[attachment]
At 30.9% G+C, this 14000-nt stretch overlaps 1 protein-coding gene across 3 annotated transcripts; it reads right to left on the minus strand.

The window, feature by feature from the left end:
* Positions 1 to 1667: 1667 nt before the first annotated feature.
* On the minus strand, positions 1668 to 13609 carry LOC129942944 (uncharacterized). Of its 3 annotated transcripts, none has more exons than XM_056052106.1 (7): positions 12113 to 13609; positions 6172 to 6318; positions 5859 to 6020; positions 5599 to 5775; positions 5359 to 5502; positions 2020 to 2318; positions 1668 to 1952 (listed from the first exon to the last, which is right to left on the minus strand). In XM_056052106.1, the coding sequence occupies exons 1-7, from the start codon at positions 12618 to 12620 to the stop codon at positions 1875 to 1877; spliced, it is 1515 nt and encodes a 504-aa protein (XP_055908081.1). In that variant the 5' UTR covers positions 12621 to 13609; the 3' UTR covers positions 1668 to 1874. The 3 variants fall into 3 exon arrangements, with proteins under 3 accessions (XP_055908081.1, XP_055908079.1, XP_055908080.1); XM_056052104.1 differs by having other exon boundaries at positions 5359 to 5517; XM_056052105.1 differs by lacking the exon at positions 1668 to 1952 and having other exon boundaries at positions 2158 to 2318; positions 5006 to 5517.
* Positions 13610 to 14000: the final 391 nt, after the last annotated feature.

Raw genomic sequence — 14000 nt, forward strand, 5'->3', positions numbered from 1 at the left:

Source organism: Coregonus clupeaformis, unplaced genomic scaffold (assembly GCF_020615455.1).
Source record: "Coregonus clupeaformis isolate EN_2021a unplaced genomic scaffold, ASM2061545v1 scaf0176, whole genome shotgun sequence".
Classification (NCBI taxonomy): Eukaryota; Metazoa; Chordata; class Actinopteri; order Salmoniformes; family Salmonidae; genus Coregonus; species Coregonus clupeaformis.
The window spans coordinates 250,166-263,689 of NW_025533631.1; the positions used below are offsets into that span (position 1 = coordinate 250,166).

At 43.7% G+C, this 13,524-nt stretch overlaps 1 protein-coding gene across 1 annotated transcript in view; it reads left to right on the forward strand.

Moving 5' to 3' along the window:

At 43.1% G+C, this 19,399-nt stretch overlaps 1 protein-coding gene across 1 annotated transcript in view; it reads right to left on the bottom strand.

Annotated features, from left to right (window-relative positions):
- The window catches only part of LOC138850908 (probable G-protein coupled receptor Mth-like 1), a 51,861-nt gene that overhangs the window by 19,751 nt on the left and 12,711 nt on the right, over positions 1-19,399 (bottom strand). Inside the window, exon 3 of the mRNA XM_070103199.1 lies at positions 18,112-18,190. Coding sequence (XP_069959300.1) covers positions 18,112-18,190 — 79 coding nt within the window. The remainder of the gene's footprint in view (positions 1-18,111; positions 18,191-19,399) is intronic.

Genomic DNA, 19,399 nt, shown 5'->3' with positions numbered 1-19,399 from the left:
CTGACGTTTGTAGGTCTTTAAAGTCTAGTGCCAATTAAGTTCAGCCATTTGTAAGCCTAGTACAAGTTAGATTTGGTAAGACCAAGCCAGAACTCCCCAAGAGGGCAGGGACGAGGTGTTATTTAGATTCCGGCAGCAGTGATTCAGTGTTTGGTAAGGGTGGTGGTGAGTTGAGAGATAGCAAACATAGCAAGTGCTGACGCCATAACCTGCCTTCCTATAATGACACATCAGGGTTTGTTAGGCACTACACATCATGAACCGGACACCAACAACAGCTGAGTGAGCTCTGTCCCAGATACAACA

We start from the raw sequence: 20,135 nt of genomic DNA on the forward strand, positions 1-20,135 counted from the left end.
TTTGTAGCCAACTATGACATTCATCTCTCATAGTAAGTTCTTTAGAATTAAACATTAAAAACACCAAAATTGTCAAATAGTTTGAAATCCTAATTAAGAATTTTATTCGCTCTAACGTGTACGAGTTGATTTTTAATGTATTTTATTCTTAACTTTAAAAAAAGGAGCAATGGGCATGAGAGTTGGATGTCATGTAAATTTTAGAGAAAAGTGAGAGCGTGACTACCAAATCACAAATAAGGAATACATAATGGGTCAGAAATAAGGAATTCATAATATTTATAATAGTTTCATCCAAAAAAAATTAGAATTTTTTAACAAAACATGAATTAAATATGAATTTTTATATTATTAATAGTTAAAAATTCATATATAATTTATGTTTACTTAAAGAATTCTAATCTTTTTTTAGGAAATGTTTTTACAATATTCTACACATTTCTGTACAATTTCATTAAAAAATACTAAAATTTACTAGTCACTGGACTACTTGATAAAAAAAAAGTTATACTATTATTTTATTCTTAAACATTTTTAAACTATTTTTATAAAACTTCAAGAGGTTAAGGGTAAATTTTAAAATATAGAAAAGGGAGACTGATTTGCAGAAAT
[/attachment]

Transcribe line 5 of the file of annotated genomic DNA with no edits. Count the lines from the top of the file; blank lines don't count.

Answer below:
* Positions 13610 to 14000: the final 391 nt, after the last annotated feature.